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Billy Townsend served as a school board member in Polk County, Florida. He now blogs about the schools in his state and takes aim at the state’s determination to cripple public schools while shifting more than a billion dollars to voucher schools.
In this article in the Orlando Sentinel, he compares a public high school to the inferior voucher schools that the state wants more of.
Six years ago, essentially zero Jones High School students took physics. Today, more than 250 do. That means 250 Orlando-area young people per year now have a better chance of becoming engineers or scientists or doctors. We should celebrate that. Physics is crucial to many educational and professional journeys.
Unfortunately, as a recent former Polk County school board member, I know all too well the rarity of serious growth in Florida’s education capacity. Our state is steadily dismantling education capacity everywhere through its contempt for public schools and indifference to voucher-school performance.
Capacity destruction drives Florida’s chronic educator shortages. It’s one reason Florida has among America’s worst state test score “learning rates,” according to The Educational Opportunity Project at Stanford University.
Capacity destruction particularly harms children and communities that lack capital. Quite often, these low-capital communities are also historically black communities. A thriving physics program — one that exceeds enrollment for most other wealthier schools in Florida — demonstrates real capital investment in community capacity.
That makes the Jones physics story all the more important — and a powerful counterpoint to Florida’s failed state voucher programs, particularly the Florida Tax Credit (FTC) voucher.
Like many voucher schools, the Jones enrollment of nearly 1,600 is almost entirely Black. A casual observer may see it as “segregated,” in the sense we’ve come to popularly understand segregation. But there is a massive difference between the Jones community-support “segregation” and the “segregation” of schools in Florida’s low-capital voucher-school marketplace.
The Sentinel’s invaluable “Schools without Rules” series in 2017 documented the failures of many voucher schools and how little Florida leaders care about it. It also illustrated how Florida’s testing system and barbaric mass third-grade retention policies drive children into voucher schools in a disfigured conception of “choice.”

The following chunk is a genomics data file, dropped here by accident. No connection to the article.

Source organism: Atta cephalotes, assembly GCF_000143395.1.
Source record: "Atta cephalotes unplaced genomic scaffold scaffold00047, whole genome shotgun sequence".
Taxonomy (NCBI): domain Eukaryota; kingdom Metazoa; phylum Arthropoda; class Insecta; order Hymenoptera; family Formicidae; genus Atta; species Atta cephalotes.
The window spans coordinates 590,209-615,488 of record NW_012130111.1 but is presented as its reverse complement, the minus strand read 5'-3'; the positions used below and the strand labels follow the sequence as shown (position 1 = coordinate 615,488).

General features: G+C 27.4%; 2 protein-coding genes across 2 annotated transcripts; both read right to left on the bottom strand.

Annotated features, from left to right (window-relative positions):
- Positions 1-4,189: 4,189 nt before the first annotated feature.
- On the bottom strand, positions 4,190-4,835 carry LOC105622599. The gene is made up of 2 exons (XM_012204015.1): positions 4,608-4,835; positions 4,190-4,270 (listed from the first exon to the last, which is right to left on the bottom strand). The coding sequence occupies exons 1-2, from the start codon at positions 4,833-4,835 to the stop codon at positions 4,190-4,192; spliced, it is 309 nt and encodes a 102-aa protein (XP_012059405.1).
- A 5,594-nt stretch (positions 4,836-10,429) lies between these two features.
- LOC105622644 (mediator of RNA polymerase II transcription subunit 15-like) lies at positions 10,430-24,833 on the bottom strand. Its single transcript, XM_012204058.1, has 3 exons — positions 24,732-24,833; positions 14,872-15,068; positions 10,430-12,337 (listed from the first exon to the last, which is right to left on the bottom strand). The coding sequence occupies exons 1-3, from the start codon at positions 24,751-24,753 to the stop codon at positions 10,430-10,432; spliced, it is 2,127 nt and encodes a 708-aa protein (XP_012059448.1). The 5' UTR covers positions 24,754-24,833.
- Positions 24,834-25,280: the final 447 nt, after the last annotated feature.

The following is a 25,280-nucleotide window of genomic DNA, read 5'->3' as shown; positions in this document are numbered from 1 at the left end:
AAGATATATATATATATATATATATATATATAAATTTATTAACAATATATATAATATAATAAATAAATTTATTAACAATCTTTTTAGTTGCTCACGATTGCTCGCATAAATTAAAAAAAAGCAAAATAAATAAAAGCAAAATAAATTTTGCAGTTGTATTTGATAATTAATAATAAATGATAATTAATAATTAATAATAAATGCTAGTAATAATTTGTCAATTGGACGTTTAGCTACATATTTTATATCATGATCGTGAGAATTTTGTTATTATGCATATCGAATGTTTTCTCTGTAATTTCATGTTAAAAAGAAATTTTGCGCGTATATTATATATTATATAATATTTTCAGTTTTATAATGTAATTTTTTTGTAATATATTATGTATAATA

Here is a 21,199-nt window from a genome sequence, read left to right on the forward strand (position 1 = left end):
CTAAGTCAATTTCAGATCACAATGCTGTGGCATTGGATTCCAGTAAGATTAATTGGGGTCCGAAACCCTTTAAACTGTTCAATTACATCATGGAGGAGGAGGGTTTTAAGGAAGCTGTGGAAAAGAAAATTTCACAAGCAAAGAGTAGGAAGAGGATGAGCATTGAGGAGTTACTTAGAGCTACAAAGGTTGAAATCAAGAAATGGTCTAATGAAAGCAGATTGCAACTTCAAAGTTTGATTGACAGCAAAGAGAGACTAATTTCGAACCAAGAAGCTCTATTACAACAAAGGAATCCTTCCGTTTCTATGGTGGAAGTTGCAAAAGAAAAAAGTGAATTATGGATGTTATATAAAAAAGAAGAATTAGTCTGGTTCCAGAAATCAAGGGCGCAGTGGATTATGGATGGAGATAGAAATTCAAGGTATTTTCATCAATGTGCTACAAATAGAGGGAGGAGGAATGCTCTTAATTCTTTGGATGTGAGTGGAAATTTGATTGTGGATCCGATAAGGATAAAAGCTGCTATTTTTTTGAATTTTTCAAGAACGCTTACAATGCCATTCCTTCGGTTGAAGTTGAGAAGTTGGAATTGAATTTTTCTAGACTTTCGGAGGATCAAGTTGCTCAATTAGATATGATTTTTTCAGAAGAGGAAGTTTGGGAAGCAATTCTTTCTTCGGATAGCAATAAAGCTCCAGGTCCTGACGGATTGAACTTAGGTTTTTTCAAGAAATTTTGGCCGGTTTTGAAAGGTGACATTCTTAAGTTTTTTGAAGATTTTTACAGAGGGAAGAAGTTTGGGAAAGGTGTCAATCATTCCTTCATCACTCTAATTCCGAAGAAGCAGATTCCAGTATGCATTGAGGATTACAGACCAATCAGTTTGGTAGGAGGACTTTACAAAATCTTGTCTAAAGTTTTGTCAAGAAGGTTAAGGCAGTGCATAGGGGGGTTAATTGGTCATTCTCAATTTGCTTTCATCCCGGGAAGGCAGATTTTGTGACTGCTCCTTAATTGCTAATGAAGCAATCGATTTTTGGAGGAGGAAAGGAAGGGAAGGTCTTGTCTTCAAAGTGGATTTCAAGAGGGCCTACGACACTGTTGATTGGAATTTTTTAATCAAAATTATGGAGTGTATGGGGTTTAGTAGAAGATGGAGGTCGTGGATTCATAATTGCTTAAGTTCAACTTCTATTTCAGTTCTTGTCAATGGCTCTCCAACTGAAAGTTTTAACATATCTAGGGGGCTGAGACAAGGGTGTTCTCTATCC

But the Sentinel did not delve deeply into the extreme racial segregation of Florida’s voucher-school marketplace, as I did in Polk County.
As of last month, the Step Up for Students voucher marketplace shows 16 Polk County voucher schools have enrollments of at least 76 percent Black children. Twelve of the 16 schools are at least 95 percent Black. Six are 100 percent Black.
Not one of those schools has any accreditation. None of them have any state or local oversight. There is no elected board member or unelected bureaucrat to call when these schools defraud you. More than 800 Black children in Polk County attend these segregated, low-capital so-called schools at any given time.
Moreover, the Urban Institute’s 2017 study of Florida’s voucher marketplace, the only recent study of its kind, found that 61 percent of voucher recipients abandon their FTC voucher within two years. 75 percent abandon the voucher within three years. That’s an extraordinary record of failure and churn. Voucher advocates twist themselves into knots insisting this is not a 75-percent 3-year program dropout rate. But it is.
Many voucher schools resemble the worst of pre-Brown vs. Board of Education American schools — operating in strip mall storefronts with names like “Endtime Christian School of Excellence.” That is the name and description of a very real and very typical voucher school in Lake Wales. Yet, Florida is expanding the roughly $1 billion a year in direct tax money and corporate tax-shelter cash it spends each year to defraud black children and parents – and everyone else.
Runaway voucher spending with no oversight has built zero capacity to actually provide education. That’s because money alone cannot buy education capacity; only consistent, focused effort.
There are very few decent voucher products to buy. And decent private schools, almost without exception, do not rely on vouchers for survival or take many voucher kids. Vouchers do not cover the tuition of serious private schools, which have full-tuition paying customers and endowments and capital and accreditation. Such private schools are also very, very white.
School segregation, integration and equity pose some of society’s hardest, most complex challenges. In my experience as a school-board member and advocate, human beings want to attend schools that reflect their communities; they want to avoid busing; they want equality — or advantage — in resources; they (often) want diversity in faculty and fellow students; and they want to be in the majority of a school population. People want all of this at the same time in the same school.
Jones provides a far better model for addressing that challenge than vouchers. Indeed, I would not call the Jones model of schooling “segregation.” I would call it “community ownership” and Jones is literally a “Community Partnership School.” That means it works rigorously with the Children’s Home Society of Florida, Orange Blossom Health, and the University of Central Florida to provide “wraparound” social services and slowly, painstakingly build capacity for the Parramore/Lorna Doone community and its high school.
Today, the Jones community school model is building capacity in physics while most of the rest of Florida is destroying it. That is a public-school accomplishment to celebrate from a model far superior to the failed voucher model state power prefers.